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International Day of Women Judges 10 March & the Case in Pakistan

International Day of Women Judges is held on 10th March and it necessitates the significance of the women empowerment in judiciary.
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Zakaria Javid

Source; UN Website

So much has been written about the rights of women across the globe. Nothing gross about it; however, the fundamental purpose is to execute and implement the rights of women across the world. Women’s economic rights are critical to the cause of women’s empowerment. Economic rights include inheritance, farming, business, entrepreneurship and better-paid jobs. 8 March is celebrated as an international day for women across the world. Women are humans. Men and women may be different but equal before the law. Then, equitability is far more suitable than equality as both genders are born for various purposes; therefore, they can not be identical in objectives and executions.

While equality in the judiciary has been historically uneven, steps are being taken to remedy this, as evidenced by the United Nations General Assembly declaration of 10 March as the International Day of Women Judges. The General Assembly resolution, drafted by the State of Qatar, is tangible proof of a positive shift.
Redressing gender inequalities is also at the core of UNODC’s Strategy for Gender Equality and Women Empowerment. It is a goal shared by the Global Programme for the Implementation of the Doha Declaration, as it promotes a culture of lawfulness around the world, providing education and training and supporting the full participation of women in every professional sphere.

Despite women’s increased engagement in public life, they still need to be more represented in decision-making positions. A relatively small number of women have been, or are part of, the judiciary, particularly in senior judicial leadership positions.
Women’s representation in the judiciary is critical to ensuring that courts represent their citizens, address their concerns, and make sound judgments. By their mere presence, women judges enhance the legitimacy of courts, sending a powerful signal that they are open and accessible to those who seek recourse to justice.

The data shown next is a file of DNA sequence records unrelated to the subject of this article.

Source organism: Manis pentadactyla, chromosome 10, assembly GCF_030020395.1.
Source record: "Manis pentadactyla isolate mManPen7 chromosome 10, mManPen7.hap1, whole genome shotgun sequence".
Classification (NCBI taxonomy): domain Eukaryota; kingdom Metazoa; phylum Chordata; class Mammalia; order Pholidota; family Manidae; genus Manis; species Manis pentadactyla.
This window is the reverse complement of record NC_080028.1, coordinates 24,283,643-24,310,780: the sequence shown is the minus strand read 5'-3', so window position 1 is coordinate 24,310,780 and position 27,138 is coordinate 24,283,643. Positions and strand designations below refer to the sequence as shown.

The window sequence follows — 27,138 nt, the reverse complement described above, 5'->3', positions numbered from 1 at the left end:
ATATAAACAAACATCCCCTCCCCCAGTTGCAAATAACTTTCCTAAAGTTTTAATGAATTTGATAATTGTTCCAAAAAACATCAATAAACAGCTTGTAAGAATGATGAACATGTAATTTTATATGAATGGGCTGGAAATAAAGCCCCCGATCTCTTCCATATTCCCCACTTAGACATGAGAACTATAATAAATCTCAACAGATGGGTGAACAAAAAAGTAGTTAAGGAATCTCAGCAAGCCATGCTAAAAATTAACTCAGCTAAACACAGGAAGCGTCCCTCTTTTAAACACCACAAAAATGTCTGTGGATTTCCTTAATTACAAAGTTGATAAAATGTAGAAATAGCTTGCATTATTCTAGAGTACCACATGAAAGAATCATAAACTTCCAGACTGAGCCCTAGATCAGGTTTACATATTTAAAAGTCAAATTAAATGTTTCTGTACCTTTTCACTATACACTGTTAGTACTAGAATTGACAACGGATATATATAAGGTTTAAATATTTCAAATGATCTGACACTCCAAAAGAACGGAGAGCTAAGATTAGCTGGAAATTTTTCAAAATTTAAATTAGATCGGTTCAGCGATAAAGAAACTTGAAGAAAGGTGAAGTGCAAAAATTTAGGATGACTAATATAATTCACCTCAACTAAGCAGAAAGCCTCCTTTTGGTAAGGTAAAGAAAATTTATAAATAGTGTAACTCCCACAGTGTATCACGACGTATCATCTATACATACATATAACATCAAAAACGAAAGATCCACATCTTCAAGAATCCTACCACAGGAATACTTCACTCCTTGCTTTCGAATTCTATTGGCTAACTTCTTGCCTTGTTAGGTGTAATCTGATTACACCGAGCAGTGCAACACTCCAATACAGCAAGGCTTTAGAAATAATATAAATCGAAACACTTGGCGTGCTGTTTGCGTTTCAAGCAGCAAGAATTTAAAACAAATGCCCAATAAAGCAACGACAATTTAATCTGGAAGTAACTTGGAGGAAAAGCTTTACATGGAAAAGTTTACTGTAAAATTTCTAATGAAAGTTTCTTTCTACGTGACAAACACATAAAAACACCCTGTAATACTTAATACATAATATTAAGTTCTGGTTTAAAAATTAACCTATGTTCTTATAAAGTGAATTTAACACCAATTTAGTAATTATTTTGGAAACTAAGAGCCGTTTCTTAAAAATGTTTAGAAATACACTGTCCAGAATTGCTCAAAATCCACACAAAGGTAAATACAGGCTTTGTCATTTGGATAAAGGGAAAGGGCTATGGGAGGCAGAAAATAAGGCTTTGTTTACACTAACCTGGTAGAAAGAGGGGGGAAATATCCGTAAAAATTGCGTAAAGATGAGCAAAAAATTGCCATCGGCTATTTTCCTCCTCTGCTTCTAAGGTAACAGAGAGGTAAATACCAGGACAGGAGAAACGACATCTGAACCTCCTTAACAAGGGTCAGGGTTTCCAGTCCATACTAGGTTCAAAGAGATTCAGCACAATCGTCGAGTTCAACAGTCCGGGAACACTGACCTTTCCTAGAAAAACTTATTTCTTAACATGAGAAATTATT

The entry of women judges into spaces from which they had historically been excluded has been a positive step in the direction of judiciaries being perceived as being more transparent, inclusive, and representative of the people whose lives they affect.
By marking the day, we will reaffirm our commitment to develop and implement appropriate and effective national strategies and plans for the advancement of women in judicial justice systems and institutions at the leadership, managerial and other levels.
Join us in celebrating this International Day of Women Judges with the campaign “Women in Justice, women for justice” to promote the full and equal participation of women at all levels of the judiciary, to celebrate the progress that has been made and raise awareness about the challenges ahead!

The representation of women in the judiciary is significant for many reasons. In addition to ensuring that the legal system is developed with all of society in mind, it also inspires the next generation of female judges and motivates them to achieve their goals.
Women in the criminal justice system can act as agents of change and contribute to greater accountability. Women judges bring different perspectives and experiences, strengthening judicial systems. Women in leadership roles help disrupt collusion networks, striking a blow against corruption.
Women’s representation in law enforcement and judicial institutions has been linked to more effective, victim-centered responses to crime.
Investing in women’s advancement and women’s justice leaders can help ensure that justice is better served and that women and all members of our societies are met with fairness and equality before the law for the benefit of all.
Only through the active participation of women, on equal terms with men, at all levels of decision-making we’ll be able to achieve sustainable development, peace and democracy.

Women in Judiciary in Pakistan are on the rise. Irrespective of the quota protections, more women are participating in the bar and bench in Pakistan. There is a visible change in this regard. More and more female lawyers are graduating and entering the law profession. Then, more and more female candidates apply for the judicial recruitment process and are now recruiting as judges. More female judges are present in the family courts along with civil courts. Then, there are female civil judges, additional session judges and justices working in the different tiers of the judiciary. It is a welcome process, as females are as competent as males. At the same time, the institution of the judiciary requires the presence of both sexes to ensure proportionate representation of justice.

Last, female judicial officers represent women’s empowerment. Female judges can better adjudicate the female-related issues of family, inheritance and property. Proportionate representation is critical for the functional judiciary in Pakistan. However, despite recruitment, there is a need to train and upskill the legal skills of female judges. Inherently, in a society like Pakistan, females are less exposed to the social complexities of society; therefore, it is a requirement to ensure practical and functional training for female judges. Trained, professional and skilled female judges are essential not only for the judiciary in Pakistan but also for a representative justice system.

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